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Honestly, it’s probably the phones • Noahpinion
Noah Smith on the argument about teen unhappiness in the US:
The first reason smartphones should be our prior is that the timing just lines up really well. The smartphone was invented in 2007, but it didn’t really become commonplace until the 2010s, exactly when teen happiness fell off a cliff.
Younger Americans adopted the technology more quickly than older ones; 2010-11 seems to have been an especially important moment. And of course the “killer app” for smartphones was social media. When you had to go to a computer to check Facebook or Twitter, you could only experience it intermittently; now, with a smartphone in your pocket and notifications enabled, you were on every app all the time.
Why would that make us unhappy? There’s an obvious reason: social isolation.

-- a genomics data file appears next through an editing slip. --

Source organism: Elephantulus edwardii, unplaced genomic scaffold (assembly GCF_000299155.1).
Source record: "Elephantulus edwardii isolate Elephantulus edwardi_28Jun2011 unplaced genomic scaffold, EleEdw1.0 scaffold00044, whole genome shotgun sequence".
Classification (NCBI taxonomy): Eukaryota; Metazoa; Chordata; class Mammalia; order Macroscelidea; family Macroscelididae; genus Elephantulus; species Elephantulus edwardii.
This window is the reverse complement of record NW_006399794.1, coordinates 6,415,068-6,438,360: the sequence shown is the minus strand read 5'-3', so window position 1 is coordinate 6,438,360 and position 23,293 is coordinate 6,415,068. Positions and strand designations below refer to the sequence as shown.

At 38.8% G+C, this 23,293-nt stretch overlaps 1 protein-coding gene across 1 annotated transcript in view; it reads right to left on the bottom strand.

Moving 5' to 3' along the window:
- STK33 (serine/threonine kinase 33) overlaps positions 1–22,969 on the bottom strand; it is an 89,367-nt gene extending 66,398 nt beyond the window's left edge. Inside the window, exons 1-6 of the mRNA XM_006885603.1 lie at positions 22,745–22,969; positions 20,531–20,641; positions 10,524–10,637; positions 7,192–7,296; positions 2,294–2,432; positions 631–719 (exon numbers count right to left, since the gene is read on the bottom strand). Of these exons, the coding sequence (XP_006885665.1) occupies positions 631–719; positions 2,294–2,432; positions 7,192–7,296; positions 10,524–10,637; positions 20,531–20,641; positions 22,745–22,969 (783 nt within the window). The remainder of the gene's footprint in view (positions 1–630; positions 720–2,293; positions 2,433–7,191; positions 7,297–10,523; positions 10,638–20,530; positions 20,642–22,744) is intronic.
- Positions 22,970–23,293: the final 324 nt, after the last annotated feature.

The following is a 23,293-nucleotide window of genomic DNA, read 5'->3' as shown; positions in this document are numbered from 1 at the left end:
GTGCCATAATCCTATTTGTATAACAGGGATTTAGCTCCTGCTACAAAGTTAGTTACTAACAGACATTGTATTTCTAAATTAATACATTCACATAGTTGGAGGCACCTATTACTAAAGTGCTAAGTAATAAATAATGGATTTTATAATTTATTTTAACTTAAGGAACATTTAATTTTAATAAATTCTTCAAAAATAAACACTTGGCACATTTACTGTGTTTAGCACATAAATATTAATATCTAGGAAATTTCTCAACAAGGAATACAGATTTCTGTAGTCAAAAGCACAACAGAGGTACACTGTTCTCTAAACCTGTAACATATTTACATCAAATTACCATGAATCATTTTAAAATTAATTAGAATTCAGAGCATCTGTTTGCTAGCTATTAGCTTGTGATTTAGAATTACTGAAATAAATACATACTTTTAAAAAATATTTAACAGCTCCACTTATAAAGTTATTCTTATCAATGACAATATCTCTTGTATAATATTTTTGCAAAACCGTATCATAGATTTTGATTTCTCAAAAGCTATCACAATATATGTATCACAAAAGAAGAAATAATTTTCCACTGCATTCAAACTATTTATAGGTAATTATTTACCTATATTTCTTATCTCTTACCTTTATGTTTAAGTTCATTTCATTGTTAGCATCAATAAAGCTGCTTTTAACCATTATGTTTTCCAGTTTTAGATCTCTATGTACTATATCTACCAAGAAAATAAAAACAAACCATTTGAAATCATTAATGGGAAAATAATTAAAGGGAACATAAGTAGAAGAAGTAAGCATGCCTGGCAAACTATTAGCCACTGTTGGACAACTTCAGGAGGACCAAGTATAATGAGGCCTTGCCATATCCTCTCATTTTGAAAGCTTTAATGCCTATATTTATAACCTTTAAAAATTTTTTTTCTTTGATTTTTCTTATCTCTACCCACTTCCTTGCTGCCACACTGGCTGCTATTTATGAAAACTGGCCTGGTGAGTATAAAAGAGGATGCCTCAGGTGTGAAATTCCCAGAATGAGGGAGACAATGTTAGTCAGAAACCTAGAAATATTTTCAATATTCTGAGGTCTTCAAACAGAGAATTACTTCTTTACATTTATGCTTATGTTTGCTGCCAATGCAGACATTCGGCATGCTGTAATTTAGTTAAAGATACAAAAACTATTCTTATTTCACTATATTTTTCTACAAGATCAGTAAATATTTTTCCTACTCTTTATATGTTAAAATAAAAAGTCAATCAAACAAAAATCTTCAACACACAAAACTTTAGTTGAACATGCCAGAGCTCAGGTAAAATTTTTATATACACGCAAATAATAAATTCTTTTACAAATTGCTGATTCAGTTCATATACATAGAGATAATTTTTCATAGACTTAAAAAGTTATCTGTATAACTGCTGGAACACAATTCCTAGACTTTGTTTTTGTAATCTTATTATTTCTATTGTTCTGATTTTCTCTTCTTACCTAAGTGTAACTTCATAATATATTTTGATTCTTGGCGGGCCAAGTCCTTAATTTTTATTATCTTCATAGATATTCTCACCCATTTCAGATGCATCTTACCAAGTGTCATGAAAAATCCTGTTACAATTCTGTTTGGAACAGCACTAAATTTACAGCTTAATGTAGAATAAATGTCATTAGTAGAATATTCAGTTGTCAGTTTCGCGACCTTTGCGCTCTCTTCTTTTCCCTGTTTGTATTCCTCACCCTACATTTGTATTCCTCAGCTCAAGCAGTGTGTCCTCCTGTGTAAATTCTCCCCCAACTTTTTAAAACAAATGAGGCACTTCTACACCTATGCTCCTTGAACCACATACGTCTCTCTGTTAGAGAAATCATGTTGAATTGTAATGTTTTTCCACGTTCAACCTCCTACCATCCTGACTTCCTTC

Pretty much everyone knows that social isolation makes people less happy, and research strongly backs this up. It’s known to be a suicide risk. The worst punishment in a prison is solitary confinement, which some view as a form of torture. In case you doubt that the relationship between social isolation and unhappiness is causal, you should recall that we recently ran a gigantic natural experiment on much of society in the form of Covid, and the results were clearly negative.
But why would devices that make people more connected lead to social isolation? Isn’t that backwards? Doesn’t having access to all of their friends and acquaintances at all times via a device in their pockets mean that kids are less isolated than before?